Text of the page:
Planning and Innovation

On August 21, 2018 a 6.9 magnitude earthquake shook the islands of Trinidad and Tobago for almost two minutes; roads cracked like eggs, windows shattered, cars were crushed from falling brick and mortar and shelves caved, even the facade of our 200 year-old Cathedral Church of the Holy Trinity was damaged. Some of us had yet to recover from the damage and the trauma of this experience when our resilience was tested again. About two weeks ago, our islands experienced rainfall that in a couple days exceeded the expected levels for the entire month. Rivers burst their banks, and homes and communities were inundated. Over 100,000 people were victims of the floods; some families even feared for their lives, spending hours on rooftops, stranded.

Thankfully, for both events, there were no fatalities but even though they are behind us it will take months for those in the worst affected areas to return to a sense of normalcy.

In the aftermath, we’ve had to evaluate our priorities and realize the importance of family and friends over all else. Life is fleeting and the importance of not only building strong foundations, but of being prepared for even the most robust structures to fail and fall, is integral to our survival. Each of us has had to take the lead in making these decisions. It has made us take a deep breath and a long look at the future.

I’ve always believed in aligning my personality with my purpose. For me, work is almost a form of prayer –each day I feel grateful to work with this incredibly dedicated team at Republic Bank. Even the days when I feel I could’ve done better, perhaps approaching a matter from a different angle, I look forward to the next day – to collaborating with colleagues and finding solutions.

Oprah Winfrey once said, “when you undervalue what you do, the world will undervalue who you are.” As a proponent of continuous learning, which is also at the nexus of the Bank’s educational development programmes, I can relate to Winfrey’s statement that, “doing the best at this moment puts you in the best place for the next moment”. I see this commitment daily in our team at Republic Bank. Leadership comes from within - we each need to take the lead, take the baton and run the next mile. Planning over procrastination works every time, and it can begin with the small stuff – clearing files, reading daily, waking early to meditate for 10-15 minutes and making daily lists.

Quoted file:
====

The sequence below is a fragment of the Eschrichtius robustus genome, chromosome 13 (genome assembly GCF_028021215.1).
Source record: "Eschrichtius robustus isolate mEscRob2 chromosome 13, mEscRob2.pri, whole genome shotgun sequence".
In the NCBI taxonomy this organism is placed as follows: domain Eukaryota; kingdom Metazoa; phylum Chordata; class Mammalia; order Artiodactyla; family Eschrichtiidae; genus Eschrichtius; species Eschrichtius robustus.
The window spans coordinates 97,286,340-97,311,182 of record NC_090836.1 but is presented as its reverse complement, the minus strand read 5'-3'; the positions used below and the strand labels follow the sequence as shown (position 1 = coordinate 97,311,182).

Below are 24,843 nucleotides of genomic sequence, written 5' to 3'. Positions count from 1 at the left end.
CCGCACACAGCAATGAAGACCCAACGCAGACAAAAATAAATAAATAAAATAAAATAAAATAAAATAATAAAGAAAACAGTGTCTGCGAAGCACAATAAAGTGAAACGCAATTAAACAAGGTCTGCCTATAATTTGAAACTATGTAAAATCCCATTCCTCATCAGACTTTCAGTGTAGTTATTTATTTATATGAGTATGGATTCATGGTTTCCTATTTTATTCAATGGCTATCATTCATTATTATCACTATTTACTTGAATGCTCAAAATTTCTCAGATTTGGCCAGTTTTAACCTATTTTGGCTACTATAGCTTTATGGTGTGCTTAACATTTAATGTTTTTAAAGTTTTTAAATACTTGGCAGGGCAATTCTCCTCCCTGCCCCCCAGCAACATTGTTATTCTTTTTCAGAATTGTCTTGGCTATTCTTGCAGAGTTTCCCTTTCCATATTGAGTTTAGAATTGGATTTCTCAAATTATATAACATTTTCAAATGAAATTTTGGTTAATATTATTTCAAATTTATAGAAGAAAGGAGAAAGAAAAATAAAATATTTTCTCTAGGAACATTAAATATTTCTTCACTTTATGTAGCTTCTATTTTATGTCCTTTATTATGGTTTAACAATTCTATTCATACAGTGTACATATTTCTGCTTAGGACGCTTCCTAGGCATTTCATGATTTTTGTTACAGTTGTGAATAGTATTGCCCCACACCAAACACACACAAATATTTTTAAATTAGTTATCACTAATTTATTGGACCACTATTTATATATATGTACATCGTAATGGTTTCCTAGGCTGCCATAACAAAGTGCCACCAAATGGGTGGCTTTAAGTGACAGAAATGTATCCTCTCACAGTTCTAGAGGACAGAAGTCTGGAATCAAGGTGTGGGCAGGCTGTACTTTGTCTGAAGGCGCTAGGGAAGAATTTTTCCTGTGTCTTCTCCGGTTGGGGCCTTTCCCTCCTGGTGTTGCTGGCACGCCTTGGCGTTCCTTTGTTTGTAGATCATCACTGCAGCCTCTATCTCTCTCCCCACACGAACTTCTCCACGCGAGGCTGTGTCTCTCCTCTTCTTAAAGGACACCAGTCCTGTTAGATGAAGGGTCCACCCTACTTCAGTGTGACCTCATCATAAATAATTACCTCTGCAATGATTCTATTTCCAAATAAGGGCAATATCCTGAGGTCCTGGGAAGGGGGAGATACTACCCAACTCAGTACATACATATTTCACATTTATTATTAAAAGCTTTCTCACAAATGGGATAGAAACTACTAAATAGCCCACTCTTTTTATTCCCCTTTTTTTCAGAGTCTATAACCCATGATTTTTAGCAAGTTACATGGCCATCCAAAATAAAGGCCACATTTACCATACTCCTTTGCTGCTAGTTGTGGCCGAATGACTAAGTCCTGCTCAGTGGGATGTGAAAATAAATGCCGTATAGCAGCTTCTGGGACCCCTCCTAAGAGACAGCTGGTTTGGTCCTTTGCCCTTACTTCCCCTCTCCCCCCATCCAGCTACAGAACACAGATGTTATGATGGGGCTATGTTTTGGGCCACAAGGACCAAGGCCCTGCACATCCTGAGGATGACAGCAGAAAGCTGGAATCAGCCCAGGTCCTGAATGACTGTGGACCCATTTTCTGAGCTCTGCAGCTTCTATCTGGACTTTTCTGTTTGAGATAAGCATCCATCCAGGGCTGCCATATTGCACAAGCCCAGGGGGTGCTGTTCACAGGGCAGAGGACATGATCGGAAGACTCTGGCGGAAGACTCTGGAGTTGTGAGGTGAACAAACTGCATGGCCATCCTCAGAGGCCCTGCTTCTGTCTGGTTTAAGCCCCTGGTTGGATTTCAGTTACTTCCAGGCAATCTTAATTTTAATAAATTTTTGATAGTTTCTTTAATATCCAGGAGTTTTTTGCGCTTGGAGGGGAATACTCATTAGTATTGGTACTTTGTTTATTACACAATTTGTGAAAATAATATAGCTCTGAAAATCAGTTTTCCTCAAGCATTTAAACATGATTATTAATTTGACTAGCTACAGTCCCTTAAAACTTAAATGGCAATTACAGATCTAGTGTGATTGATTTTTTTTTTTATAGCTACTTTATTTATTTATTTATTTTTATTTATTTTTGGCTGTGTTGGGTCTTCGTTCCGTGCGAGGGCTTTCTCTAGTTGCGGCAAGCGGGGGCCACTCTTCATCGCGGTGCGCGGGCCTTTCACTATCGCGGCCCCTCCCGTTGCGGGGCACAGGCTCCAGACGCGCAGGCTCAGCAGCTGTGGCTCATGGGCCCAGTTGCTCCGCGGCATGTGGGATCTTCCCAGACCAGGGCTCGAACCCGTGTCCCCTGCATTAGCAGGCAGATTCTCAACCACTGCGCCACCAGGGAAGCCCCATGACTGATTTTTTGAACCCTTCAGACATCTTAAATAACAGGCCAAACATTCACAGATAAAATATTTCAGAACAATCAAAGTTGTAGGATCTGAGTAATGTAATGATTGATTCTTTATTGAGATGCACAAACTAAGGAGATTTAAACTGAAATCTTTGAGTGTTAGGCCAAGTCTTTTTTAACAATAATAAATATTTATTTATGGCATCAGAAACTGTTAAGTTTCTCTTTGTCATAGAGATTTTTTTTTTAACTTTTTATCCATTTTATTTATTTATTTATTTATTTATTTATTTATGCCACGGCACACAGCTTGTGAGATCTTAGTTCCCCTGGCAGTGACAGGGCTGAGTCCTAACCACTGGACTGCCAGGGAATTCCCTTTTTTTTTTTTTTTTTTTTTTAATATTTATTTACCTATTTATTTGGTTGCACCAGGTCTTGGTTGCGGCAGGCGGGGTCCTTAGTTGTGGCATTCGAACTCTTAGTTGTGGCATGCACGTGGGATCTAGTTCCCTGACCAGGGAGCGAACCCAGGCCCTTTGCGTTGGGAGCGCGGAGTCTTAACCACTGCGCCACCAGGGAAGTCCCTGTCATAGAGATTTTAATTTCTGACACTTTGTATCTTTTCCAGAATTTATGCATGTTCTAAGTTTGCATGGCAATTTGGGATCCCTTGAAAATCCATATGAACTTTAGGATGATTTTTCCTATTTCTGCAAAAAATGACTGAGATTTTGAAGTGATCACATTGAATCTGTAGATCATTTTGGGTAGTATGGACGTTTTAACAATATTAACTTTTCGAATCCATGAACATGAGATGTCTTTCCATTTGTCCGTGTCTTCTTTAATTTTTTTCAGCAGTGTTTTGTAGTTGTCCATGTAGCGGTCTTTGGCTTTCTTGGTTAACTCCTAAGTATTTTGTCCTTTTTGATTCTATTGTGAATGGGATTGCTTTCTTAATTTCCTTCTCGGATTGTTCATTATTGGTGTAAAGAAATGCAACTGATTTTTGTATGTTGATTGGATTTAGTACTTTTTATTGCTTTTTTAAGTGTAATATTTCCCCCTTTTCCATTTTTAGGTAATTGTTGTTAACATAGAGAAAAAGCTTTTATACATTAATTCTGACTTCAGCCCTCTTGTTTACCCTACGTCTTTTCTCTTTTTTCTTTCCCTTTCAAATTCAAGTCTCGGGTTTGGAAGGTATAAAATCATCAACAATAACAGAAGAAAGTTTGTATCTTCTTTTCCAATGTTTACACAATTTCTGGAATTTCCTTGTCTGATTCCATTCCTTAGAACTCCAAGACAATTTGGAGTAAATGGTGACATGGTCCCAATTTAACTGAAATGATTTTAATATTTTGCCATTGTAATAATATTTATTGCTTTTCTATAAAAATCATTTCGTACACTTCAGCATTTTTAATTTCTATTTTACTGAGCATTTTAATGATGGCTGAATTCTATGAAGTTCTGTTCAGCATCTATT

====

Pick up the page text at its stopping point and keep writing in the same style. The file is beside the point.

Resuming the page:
We were all impressed when we saw the Japanese national football team cleaning the stands and the locker rooms after they had lost their match and before they left the stadium in the recent World Cup in Russia. That’s leadership! That reflects a generosity of spirit and wisdom that’s undeniable – it says we’re all in this together. They showed their collective consciousness not so much in words as in actions and attitude. Ultimately, they left the stadium as winners.

Catastrophic events and challenging times are catalysts for visionaries to emerge. But times like these also create a sense of realisation that leadership comes from within; we each have the ability to make a difference. At the Group Human Resources Department at Republic we understand the importance of being prepared for the challenges that come daily in working for one of the leading financial institutions in the world. In a financial services group that extends globally from Guyana and Suriname to the Caribbean archipelago and Africa, we’ve had to think creatively as well as strategically – integrating cultures, installing innovative technology and ensuring that our core values of customer focus, integrity, respect, professionalism and results orientation are represented globally.

Dunbar Mc Intyre, John Jardim, Ronald Hartford and David Dulal-Whiteway are some of the icons who have committed themselves to ensuring that our people, our employees, customers and shareholders are protected and well served in the best and worst of times.

But leadership is not only about a title or designation – it is also about initiative and innovation. In our banking halls as well as in our board rooms many have taken the lead on a diverse range of issues, and their strategic, well-informed, inclusive decisions have brought rewards to the Republic Bank Group as well as the communities we serve. I have watched secondary school students who have taken part in our mentorship and internship programmes reflect the attributes of influential leaders by being proactive and innovative problem solvers, by being disciplined, good listeners and effective communicators and by showing passion for special projects – and these are teenagers. We can learn a great deal from their inspirational enthusiasm, as well as from the natural world, so that we just don’t wait passively for the next storm or tremor in order to react.

Go to top